Employment & Labour

Disability benefits: no peace in peace of mind contracts

By Bram Lecker . Many employers offer short and long-term disability Insurance benefits as enhancements to remuneration packages. These valuable extra perks, often used as carrots, allow them to attract the best candidates and retain valued employees. Disability benefits provide you with a modicum of security, both financial and psychological. They promise income replacement if you are suddenly taken ill or disabled. That is why the legal community refers to disability benefits agreements as peace of mind contracts . However, employees receiving such benefits are usually quite unaware of the special nature of such contractual relationships. Read more

The cost of terminating employees when a business is sold

By Doug MacLeod . When a business is sold the cost of terminating unwanted employees can significantly impact the sale price. The purchaser does not want to pay the cost of terminating long service employees, and the seller doesn’t want to incur termination costs which reduces the net sale price. Read more

When insolence becomes just cause for firing

Insolent behaviour by an employee towards a supervisor or employer could result in dismissal for just cause, says Vaughan labour and employment lawyer Arthur Zeilikman. Read more

Exception permitting termination of benefits ruled unconstitutional

By Laura Williams . On May 18, 2018, the Human Rights Tribunal of Ontario (the HRTO or Tribunal) released an important interim decision in this case . An interim decision is a decision on a particular point in a case made pending the final outcome of the case and is not a final decision. Read more

Fitness club $7.5M overtime settlement highlights ESA obligations

If employee overtime hours are not managed properly, it can lead to significant consequences, costs and risks for employers, Toronto employment lawyer Miriam Anbar tells AdvocateDaily.com . Read more

Tread carefully when offering unpaid summer internships

Employers who plan to use unpaid summer interns should tread carefully, Toronto employment lawyer Bram Lecker tells AdvocateDaily.com. Read more

Time for employers to update drug policies in light of marijuana legalization

Employers need to review and update their workplace drug policies before recreational marijuana becomes legal this fall, says Toronto employment lawyer and mediator Stuart Rudner. Read more

Background check reforms make employers' lives easier

A new law limiting what can be turned over in police background checks will make employers’ lives easier, Toronto employment lawyer Deborah Howden tells AdvocateDaily.com. Read more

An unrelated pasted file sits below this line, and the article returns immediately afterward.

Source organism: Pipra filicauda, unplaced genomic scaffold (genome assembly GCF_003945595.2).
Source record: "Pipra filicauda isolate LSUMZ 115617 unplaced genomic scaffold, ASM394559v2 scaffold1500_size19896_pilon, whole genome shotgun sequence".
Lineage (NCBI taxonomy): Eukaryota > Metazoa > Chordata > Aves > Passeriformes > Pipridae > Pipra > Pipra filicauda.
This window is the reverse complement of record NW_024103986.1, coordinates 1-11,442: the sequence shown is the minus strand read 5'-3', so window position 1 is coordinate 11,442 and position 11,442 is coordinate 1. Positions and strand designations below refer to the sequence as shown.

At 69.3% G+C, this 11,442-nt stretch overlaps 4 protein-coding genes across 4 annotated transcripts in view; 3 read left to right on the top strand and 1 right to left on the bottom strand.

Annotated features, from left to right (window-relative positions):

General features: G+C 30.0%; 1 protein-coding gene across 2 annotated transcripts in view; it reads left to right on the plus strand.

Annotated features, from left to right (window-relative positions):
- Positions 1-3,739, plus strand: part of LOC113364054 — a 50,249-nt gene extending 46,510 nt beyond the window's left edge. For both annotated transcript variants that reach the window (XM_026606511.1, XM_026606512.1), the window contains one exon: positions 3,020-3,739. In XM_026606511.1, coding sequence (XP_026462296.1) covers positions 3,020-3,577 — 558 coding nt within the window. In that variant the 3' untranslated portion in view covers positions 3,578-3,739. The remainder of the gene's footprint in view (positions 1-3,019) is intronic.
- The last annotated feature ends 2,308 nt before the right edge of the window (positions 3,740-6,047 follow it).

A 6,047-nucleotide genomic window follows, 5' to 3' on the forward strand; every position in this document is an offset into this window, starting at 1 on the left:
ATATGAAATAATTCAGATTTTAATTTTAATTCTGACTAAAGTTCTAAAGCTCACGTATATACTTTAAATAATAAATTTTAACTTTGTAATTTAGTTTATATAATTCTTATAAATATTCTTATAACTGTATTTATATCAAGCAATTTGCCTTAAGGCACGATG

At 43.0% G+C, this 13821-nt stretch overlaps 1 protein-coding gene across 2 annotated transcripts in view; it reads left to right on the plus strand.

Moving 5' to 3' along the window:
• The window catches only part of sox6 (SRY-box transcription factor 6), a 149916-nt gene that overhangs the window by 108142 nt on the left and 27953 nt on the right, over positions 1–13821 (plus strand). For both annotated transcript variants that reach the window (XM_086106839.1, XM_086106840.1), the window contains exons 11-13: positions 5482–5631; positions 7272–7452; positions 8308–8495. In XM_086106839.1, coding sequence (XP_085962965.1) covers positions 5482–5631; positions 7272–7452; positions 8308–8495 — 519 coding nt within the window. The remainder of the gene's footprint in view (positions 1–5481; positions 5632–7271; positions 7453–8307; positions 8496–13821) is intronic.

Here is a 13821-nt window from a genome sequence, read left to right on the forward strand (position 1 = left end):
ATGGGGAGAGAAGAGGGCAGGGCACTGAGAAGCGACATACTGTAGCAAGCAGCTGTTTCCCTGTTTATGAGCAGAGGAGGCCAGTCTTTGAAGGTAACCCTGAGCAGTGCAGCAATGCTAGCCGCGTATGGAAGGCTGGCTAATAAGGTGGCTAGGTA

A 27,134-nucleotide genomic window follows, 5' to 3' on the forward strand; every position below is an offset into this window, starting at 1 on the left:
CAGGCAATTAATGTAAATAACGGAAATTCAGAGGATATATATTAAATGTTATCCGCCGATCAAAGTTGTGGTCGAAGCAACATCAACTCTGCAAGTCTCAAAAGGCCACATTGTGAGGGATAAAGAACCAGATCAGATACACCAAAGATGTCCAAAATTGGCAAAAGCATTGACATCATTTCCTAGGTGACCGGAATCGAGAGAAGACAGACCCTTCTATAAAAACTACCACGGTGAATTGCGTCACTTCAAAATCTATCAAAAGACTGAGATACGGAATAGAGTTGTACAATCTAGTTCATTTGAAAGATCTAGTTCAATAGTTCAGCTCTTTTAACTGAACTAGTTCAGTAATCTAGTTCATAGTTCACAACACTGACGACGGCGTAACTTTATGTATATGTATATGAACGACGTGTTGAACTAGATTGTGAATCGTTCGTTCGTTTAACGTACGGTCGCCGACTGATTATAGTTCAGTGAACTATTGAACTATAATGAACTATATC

Frustration does not apply when employer refuses employee other jobs

By Barry B. Fisher . In this case , Justice Conway, on appeal, had the following situation: Read more

Hawryliw brings business background to commercial litigation

Barrie commercial litigation and employment lawyer Scott Hawryliw wants to do law differently. Read more

New OCA decision on the enforceability of termination clauses

By Laura Williams . The Ontario Court of Appeal recently released a new decision on the enforceability of termination clauses that sheds light on the proper interpretation of employment agreements and the validity of “saving provisions.” In the context of employment agreements, saving provisions typically provide that the employee shall not receive less than their minimum statutory entitlements under the Employment Standards Act (the ESA ) in any circumstance, even if parts of the termination clause could be interpreted to suggest that the employee will receive less than their minimum ESA entitlements. Read more

OSC awards $100K punitive, $25K moral damages to president

By Barry B. Fisher . In this case , the judge awarded 19 months' notice to a 54-year-old president making $289,000/year with 11 years’ service. Read more

Is an employee entitled to their pre-leave job when they return?

By Stuart Rudner . Employers are often challenged with return-to-work cases. It can be difficult for employers to balance their right to a productive workplace with a worker’s fundamental right to equality. Read more

Employers infringe free expression at their peril

Employers should not concern themselves with the personal viewpoints of their workers, Toronto employment lawyer Kevin Marshall tells AdvocateDaily.com. Read more

New personal emergency leave rules create headaches for employers

Employers are entitled to be confused about Ontario’s new personal emergency leave (PEL) rules, Toronto employment lawyer and mediator Stuart Rudner tells AdvocateDaily.com . Read more